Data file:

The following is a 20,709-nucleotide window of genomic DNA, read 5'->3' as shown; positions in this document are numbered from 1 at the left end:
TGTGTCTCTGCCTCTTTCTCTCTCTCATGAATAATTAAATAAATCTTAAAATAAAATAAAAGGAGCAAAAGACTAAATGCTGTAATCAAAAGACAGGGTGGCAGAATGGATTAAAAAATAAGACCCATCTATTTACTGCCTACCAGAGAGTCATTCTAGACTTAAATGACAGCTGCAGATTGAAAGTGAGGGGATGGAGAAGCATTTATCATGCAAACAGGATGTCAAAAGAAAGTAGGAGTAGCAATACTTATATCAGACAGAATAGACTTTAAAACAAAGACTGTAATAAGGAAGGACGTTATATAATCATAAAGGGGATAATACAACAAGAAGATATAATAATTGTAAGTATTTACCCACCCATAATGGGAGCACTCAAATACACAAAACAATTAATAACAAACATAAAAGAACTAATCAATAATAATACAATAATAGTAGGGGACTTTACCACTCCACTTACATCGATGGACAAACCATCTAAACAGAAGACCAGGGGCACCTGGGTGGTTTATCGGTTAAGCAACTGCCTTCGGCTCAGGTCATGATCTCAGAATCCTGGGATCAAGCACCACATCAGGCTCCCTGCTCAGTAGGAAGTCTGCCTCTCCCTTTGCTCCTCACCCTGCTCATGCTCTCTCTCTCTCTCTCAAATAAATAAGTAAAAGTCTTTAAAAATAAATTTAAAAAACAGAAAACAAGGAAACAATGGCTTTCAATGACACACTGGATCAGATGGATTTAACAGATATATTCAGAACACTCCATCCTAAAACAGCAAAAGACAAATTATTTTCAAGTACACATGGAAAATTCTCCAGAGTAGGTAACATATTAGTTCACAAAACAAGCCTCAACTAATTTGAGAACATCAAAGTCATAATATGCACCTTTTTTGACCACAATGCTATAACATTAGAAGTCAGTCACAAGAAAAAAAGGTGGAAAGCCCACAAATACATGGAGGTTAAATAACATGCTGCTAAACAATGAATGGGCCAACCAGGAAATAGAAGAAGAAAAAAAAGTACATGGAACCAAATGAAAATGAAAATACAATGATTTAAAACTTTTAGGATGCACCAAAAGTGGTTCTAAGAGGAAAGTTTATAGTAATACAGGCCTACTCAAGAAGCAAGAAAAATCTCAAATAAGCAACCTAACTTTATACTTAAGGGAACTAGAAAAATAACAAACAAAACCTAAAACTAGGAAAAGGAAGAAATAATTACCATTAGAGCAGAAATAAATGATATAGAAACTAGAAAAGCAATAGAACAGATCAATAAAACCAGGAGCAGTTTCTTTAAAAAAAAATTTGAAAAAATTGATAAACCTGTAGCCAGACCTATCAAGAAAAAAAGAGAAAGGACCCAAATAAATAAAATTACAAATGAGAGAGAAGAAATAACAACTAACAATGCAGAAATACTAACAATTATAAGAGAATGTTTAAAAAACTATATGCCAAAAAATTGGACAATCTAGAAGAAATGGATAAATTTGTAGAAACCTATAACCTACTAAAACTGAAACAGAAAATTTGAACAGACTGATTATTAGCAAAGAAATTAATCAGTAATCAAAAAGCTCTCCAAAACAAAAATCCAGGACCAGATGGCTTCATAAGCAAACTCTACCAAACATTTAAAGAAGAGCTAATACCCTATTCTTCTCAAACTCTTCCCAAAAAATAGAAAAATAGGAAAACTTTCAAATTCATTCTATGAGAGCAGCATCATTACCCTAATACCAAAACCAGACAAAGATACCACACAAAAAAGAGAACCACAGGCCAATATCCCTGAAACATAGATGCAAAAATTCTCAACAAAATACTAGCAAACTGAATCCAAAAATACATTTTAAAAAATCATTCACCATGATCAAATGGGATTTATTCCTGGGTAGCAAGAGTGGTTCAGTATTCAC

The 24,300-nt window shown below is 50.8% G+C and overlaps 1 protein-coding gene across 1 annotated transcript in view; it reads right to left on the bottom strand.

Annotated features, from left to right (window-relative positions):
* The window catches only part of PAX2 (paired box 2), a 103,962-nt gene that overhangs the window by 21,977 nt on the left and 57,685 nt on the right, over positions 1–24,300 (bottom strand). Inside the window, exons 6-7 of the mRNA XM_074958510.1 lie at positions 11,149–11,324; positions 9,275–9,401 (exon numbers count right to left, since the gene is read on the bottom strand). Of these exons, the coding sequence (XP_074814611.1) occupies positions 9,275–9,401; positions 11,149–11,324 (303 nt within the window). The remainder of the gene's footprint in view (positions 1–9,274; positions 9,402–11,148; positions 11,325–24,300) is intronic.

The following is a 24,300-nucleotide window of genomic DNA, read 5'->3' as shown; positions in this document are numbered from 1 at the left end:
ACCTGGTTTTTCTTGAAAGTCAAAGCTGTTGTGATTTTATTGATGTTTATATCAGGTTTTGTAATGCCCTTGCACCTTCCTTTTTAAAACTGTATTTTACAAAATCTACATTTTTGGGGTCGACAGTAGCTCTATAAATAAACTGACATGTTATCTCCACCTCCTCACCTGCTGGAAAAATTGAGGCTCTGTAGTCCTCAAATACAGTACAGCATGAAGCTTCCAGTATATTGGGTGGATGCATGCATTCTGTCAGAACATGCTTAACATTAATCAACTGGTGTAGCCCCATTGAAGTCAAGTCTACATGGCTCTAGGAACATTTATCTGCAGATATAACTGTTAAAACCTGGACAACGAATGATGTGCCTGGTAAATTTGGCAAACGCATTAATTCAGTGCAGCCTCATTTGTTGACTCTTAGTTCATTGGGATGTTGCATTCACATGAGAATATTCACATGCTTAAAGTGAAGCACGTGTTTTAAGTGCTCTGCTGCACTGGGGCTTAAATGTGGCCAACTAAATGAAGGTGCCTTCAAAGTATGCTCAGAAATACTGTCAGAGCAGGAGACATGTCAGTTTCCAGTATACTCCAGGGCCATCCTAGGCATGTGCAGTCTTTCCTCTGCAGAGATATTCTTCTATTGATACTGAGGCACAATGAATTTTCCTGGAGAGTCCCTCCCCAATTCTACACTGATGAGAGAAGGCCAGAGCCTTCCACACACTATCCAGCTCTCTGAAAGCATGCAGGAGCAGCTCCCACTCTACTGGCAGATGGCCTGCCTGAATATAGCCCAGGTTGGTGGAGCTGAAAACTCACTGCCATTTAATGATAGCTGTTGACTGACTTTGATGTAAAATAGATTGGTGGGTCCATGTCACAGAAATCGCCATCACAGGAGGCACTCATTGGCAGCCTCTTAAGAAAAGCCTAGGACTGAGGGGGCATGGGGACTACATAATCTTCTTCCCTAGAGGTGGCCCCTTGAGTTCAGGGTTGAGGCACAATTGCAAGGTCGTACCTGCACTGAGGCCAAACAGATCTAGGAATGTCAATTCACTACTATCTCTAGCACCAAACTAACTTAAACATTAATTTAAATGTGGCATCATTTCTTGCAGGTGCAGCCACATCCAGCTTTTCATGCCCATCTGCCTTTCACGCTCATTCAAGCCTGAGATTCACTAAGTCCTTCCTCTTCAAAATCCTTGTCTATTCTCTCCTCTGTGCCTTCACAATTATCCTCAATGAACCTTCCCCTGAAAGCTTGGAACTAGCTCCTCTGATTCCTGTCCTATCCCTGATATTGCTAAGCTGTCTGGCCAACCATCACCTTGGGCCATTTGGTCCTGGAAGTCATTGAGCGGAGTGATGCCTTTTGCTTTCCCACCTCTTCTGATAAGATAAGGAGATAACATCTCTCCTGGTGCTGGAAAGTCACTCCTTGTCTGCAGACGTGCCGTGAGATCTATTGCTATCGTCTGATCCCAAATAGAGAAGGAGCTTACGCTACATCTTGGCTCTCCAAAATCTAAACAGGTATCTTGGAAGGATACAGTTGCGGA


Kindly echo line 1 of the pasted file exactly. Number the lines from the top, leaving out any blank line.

The following is a 20,709-nucleotide window of genomic DNA, read 5'->3' as shown; positions in this document are numbered from 1 at the left end: